Biofuel production was a hot topic for scientific research globally, but in Hong Kong plant scientists were struggling to get funding and jobs due to a lack of research programmes and biotech companies, the researchers said.
“Hong Kong is relatively weak in science, especially plant science,” Lam said.
“It is understandable because we don’t have an agricultural industry, but I hope the city can make progress in the future.”
Lo, who also teaches Lam at the university, said he encourages young scientists to gain international experience, but the government should also create opportunities for those who want to stay.
“Compared with medical research, we don’t have much resources in plant science,” he said.
“If the government can increase its support, we will be able to get more local students to work in this field.”
A spokesman for the Innovation and Technology Bureau said that the government had put in place various programmes to support research and development in Hong Kong.
New initiatives included the development of a technology park, which would attract leading institutions and bring science talents to the city, he added.

Delta Research Center - Problem Solving for More Than One Hundred Years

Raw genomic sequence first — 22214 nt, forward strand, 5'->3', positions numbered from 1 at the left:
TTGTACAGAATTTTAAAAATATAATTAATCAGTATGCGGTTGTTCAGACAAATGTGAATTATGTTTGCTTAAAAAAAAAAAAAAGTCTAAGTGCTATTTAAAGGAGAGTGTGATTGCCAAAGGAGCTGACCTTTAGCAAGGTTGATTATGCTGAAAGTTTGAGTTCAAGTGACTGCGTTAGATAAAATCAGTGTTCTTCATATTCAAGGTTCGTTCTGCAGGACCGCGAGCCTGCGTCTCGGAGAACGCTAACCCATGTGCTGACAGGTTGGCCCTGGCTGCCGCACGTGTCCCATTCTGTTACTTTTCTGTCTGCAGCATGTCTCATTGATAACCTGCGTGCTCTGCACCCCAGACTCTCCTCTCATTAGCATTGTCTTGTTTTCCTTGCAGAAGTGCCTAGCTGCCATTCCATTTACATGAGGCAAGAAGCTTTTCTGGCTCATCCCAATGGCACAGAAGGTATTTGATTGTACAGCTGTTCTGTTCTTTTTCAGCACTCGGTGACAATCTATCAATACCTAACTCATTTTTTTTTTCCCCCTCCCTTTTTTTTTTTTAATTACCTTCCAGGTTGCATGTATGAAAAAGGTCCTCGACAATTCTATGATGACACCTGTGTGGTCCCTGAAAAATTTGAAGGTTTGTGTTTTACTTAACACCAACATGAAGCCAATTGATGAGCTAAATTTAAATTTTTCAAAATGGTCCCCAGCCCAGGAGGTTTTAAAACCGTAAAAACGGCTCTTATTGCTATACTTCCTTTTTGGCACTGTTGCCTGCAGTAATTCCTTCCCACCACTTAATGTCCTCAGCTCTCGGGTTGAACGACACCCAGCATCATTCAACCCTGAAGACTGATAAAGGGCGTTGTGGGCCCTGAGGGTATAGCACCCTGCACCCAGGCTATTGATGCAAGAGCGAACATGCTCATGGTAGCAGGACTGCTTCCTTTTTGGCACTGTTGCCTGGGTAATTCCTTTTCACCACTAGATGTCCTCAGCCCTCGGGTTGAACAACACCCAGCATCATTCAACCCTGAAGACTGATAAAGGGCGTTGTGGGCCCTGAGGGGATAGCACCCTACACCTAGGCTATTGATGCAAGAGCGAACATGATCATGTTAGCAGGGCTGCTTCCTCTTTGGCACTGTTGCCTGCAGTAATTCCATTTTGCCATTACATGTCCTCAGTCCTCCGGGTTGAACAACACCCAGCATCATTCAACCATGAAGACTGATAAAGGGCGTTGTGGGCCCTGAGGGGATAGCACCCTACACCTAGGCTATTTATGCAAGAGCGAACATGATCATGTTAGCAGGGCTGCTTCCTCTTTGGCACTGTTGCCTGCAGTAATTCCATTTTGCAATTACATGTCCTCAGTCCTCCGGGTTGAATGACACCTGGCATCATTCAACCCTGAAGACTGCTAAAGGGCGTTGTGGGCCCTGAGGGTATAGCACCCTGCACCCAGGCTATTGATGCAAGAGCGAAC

STONEVILLE, MS -- The Delta Research and Extension Center (DREC), located here in the heart of the Mississippi Delta, is a component of Mississippi State University's Division of Agriculture, Forestry and Veterinary Medicine focusing the majority of its attention on research and extension activities in rice, cotton, corn, soybeans, and catfish production. 

The physical facilities and scope of research programs have increased since the station's inception in 1904.  DREC now covers about 4,700 acres total, including approximately 200 acres of federally-owned land.  Row crops are grown on about 1,800 acres, and soil types vary from very fine sandy loams to heavy clays making the research at DREC applicable to producers in a variety of soil environments. 

Research and extension faculty work cooperatively to solve crop and aquaculture production problems and relay new solutions to producers.  DREC strives to increase yields of commercial agriculture producers while also preserving the country's natural resources and environment.